Çiğ Köfte - Gastro Obscura
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Meats & Animal Products

Çiğ Köfte

Turkish legends trace these raw meatballs to the time of the prophet Abraham.

“Anything more raw than this would cry when you bit into it,” write Armenian-American food bloggers Robyn and Doug Kalajian. They’re referring to chi kofte, or çiğ köfte in Turkish, a meatball made of ground lamb, beef, or goat mixed with bulgur, onions, spices, and tomato or pepper paste. Closely related to Lebanese kibbeh nayyeh and a more distant relative of steak tartare, this Turkish and Armenian delicacy has, according to some legends, been enjoyed since the time of the prophet Abraham.

Residents of the southeastern Turkish city of Urfa, said to be the biblical patriarch’s homeland, claim the dish as their own. According to local legend, a cook during Abraham’s time (in some versions, his wife, in others Abraham himself) had a cut of meat but no firewood to cook it. Making the best of the situation, the cook ground the meat into a smooth paste, combined it with bulgur and spices, and an iconic dish was born.

In Armenia, raw chi kofte is topped with lemon and olive oil and often served alongside gheyma, a cooked ground meat preparation, and salata, a fresh mix of chopped tomato, cucumber, onion, and bell pepper. While Armenian cooks most often present the dish in meatball form, they sometimes flatten the meat and bulgur mixture in the same style as kibbeh nayyeh. Chi kofte is popular in restaurants across Armenia and in Armenian markets in the United States, where it’s often called “Armenian steak tartare.”

In Turkey, the mixture often includes grated tomato and urfa biber pepper paste, made from the smoky dried isot pepper famously grown in southeast Turkey. It’s eaten with lemon juice and sometimes wrapped in lettuce leaves. Turkish people believe that the act of kneading the paste with acid “cooks” it, and the entrancingly elaborate kneading process is definitely worth watching. The end result is creamy and rich, with a slight chew from the bulgur and bite from added onions.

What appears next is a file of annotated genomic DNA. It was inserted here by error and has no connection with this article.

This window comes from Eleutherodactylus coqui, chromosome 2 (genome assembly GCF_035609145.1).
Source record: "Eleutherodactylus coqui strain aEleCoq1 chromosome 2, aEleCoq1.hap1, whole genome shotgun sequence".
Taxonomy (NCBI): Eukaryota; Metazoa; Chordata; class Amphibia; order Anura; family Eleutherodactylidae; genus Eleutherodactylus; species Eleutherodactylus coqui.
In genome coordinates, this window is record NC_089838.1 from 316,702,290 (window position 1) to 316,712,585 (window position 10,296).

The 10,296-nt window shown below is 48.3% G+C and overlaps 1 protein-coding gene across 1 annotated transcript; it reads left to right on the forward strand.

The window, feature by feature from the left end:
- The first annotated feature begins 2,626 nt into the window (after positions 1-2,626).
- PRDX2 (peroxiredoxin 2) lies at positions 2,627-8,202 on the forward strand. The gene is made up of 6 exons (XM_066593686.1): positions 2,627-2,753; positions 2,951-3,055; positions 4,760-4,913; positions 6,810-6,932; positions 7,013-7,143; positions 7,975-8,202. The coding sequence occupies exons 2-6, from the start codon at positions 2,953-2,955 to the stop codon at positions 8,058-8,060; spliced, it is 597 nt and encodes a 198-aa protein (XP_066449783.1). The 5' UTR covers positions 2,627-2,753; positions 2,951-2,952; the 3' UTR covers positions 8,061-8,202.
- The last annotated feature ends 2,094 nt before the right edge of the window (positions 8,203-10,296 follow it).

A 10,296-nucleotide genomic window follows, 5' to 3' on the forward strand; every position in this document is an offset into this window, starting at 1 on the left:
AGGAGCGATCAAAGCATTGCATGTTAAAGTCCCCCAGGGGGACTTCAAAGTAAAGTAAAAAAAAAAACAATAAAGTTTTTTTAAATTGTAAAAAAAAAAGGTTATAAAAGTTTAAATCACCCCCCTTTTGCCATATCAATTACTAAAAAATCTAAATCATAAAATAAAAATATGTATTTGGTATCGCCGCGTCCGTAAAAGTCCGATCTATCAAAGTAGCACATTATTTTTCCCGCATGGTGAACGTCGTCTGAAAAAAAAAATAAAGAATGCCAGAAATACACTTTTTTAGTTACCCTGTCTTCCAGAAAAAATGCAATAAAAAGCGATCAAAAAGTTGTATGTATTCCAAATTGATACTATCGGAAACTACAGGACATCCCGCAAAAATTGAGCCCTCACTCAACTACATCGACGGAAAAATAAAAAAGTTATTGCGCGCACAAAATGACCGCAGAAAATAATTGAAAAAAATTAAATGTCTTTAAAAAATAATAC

While the Turkish government banned the street sale of raw çiğ köfte in 2009, you can still sample the meaty original in specially-licensed restaurants. The best way to try the dish, however, is to snag an invitation to someone’s home, where, if you’re lucky, they’ll roll out the red carpet of Turkish hospitality by serving you freshly made çiğ köfte, raw beef and all.

Need to Know

For those who don’t want to eat raw meat, you can easily make or find a vegetarian version, which uses doubles down on the bulgur wheat and tomato paste in place of red meat. While some meat lovers may object, this vegetarian version is common Turkish street food and popular among Armenian Christians, who traditionally eat it during Lent when meat is forbidden.

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Reina Gattuso Reina Gattuso
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